SANTA MONICA, CA, Aug. 2, 2016 – Consumer Watchdog filed a petition challenging State Farm’s proposed rates for its dwelling insurance, charging that California’s largest homeowners insurer will be overcharging over 280,000 policyholders unless it cuts its rate by as much as 40%, or nearly $100 million.

Consumer Watchdog’s analysis found that State Farm overestimated claims costs and improperly sought exceptions to the rule against excessive rates, resulting in an excessive rate proposal.

“Insurers like State Farm can’t get around Proposition 103 by proposing only partial rate decreases,” said Jonathan Phenix, a staff attorney at Consumer Watchdog. “State Farm is lowballing the rate reductions it owes its homeowners’ insurance customers and cannot justify nearly $100 million in excessive rates.”

Proposition 103 is California’s voter-approved insurance reform law that bars excessive home, auto and business insurance rates and requires insurance companies to justify their rates through a public application process before they take effect.  The law prevents excessive rate increases and also requires insurance companies to reduce their rates when existing rates are excessive.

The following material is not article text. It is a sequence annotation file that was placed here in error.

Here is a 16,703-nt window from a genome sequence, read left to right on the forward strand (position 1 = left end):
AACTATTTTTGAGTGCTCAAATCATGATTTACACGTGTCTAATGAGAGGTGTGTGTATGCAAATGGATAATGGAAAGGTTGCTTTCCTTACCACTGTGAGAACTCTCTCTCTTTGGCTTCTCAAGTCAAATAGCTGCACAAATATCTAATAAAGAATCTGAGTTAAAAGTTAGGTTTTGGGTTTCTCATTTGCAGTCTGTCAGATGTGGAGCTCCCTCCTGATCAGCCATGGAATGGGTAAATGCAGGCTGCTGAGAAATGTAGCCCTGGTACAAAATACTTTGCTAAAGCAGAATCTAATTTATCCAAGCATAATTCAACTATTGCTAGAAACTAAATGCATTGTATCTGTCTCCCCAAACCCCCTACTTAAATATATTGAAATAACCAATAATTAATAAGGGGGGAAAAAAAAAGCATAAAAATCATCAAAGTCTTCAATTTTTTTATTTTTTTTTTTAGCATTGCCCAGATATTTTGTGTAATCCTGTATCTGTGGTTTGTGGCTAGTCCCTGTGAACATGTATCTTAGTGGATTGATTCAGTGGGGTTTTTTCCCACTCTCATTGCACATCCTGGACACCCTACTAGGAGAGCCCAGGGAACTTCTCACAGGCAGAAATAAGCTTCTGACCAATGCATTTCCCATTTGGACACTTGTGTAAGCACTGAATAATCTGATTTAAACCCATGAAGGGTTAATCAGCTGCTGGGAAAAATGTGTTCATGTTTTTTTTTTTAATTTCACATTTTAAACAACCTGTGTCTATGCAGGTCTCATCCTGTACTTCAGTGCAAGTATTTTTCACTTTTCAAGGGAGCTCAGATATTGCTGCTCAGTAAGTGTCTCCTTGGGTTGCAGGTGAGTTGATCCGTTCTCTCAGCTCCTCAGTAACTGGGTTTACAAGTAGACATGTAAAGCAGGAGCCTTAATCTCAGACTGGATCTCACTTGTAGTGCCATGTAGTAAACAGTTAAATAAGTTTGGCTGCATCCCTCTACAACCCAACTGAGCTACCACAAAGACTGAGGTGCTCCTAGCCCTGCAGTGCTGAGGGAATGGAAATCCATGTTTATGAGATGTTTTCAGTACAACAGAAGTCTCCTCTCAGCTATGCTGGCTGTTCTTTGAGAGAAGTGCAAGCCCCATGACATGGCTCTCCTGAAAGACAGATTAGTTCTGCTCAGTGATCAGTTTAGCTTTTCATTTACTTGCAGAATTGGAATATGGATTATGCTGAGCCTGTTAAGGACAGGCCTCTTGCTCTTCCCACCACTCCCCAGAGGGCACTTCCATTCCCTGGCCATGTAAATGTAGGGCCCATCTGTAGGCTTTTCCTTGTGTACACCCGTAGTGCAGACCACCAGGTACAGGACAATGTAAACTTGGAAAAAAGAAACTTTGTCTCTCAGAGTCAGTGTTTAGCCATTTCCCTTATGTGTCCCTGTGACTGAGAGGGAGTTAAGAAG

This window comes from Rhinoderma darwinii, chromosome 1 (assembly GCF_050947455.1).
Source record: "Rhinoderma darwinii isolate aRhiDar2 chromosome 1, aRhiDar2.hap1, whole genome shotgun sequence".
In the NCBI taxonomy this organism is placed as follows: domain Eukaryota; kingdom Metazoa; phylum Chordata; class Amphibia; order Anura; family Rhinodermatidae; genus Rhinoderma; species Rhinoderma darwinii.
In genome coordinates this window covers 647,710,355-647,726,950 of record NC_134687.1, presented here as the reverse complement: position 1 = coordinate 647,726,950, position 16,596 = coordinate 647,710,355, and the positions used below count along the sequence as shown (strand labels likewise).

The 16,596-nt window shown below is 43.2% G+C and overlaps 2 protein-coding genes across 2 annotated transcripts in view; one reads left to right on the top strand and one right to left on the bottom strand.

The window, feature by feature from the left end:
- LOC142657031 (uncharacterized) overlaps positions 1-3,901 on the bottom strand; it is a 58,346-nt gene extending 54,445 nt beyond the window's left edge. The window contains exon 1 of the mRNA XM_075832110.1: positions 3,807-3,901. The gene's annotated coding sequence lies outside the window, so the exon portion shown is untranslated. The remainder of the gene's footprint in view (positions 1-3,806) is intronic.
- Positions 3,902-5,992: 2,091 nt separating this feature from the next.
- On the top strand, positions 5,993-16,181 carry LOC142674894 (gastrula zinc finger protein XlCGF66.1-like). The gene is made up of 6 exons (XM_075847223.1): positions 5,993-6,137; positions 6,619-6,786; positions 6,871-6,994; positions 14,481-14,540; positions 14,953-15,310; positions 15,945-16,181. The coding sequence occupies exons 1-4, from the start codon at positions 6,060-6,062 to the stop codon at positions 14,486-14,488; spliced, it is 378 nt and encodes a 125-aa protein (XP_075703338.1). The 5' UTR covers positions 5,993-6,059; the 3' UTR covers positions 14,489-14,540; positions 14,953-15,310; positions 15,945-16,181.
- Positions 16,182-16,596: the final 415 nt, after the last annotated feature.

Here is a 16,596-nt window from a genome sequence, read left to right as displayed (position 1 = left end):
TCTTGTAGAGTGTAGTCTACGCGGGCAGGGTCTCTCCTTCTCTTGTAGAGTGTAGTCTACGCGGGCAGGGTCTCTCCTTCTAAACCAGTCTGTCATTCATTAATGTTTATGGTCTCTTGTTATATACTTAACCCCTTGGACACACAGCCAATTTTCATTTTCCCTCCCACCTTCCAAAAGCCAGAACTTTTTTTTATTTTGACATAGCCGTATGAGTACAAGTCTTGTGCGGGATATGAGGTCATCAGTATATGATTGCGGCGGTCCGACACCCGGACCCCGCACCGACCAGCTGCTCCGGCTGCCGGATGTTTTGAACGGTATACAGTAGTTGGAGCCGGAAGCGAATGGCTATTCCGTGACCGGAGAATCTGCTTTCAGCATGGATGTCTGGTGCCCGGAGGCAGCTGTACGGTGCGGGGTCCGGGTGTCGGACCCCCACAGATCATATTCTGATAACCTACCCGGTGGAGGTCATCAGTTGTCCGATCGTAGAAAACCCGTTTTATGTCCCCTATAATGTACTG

In this case, State Farm filed for an overall rate decrease of -26%. However, the insurance company’s own data shows that an overall rate decrease of at least -40% is warranted. Consumer Watchdog’s petition alleges that State Farm’s rate decrease proposal does not go far enough and would result in an excessive rate.

Consumer Watchdog is currently challenging two other excessive rate proposals by State Farm. One of these legal challenges involves State Farm’s proposal to increase the commercial multi-peril insurance rates paid by small businesses by about $6.5 million. In the other legal challenge, State Farm recently submitted legal briefing arguing that being forced to reduce homeowners insurance rates would deprive the company of its constitutional rights, despite the undisputed fact that the company has made billions of dollars in profits. The judge’s decision in this case, which applies to traditional homeowners insurance that covers both the home and, unlike dwelling insurance, the contents of a home, is expected to be made public by August 8, 2016.

Consumer Watchdog is a non-profit non-partisan organization.  It has used the public participation process under Proposition 103 to save auto, home and medical malpractice insurance policyholders over $3 billion since 2003. Proposition 103 has saved motorists alone over $100 billion since its passage in 1988, according to a 2013 report by the Consumer Federation of America.

To learn more about Proposition 103, visit: